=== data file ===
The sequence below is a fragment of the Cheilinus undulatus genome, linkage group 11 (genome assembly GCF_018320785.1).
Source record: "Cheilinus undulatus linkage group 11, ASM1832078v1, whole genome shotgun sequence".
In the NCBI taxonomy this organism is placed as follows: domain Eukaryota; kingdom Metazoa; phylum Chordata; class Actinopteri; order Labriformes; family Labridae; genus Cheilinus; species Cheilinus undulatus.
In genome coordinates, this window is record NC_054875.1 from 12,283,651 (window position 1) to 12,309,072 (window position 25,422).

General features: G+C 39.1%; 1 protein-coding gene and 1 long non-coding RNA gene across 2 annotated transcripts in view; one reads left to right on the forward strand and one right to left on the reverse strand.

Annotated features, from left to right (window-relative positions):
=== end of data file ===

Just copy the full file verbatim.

The sequence below is a fragment of the Cheilinus undulatus genome, linkage group 11 (genome assembly GCF_018320785.1).
Source record: "Cheilinus undulatus linkage group 11, ASM1832078v1, whole genome shotgun sequence".
In the NCBI taxonomy this organism is placed as follows: domain Eukaryota; kingdom Metazoa; phylum Chordata; class Actinopteri; order Labriformes; family Labridae; genus Cheilinus; species Cheilinus undulatus.
In genome coordinates, this window is record NC_054875.1 from 12,283,651 (window position 1) to 12,309,072 (window position 25,422).

General features: G+C 39.1%; 1 protein-coding gene and 1 long non-coding RNA gene across 2 annotated transcripts in view; one reads left to right on the forward strand and one right to left on the reverse strand.

Annotated features, from left to right (window-relative positions):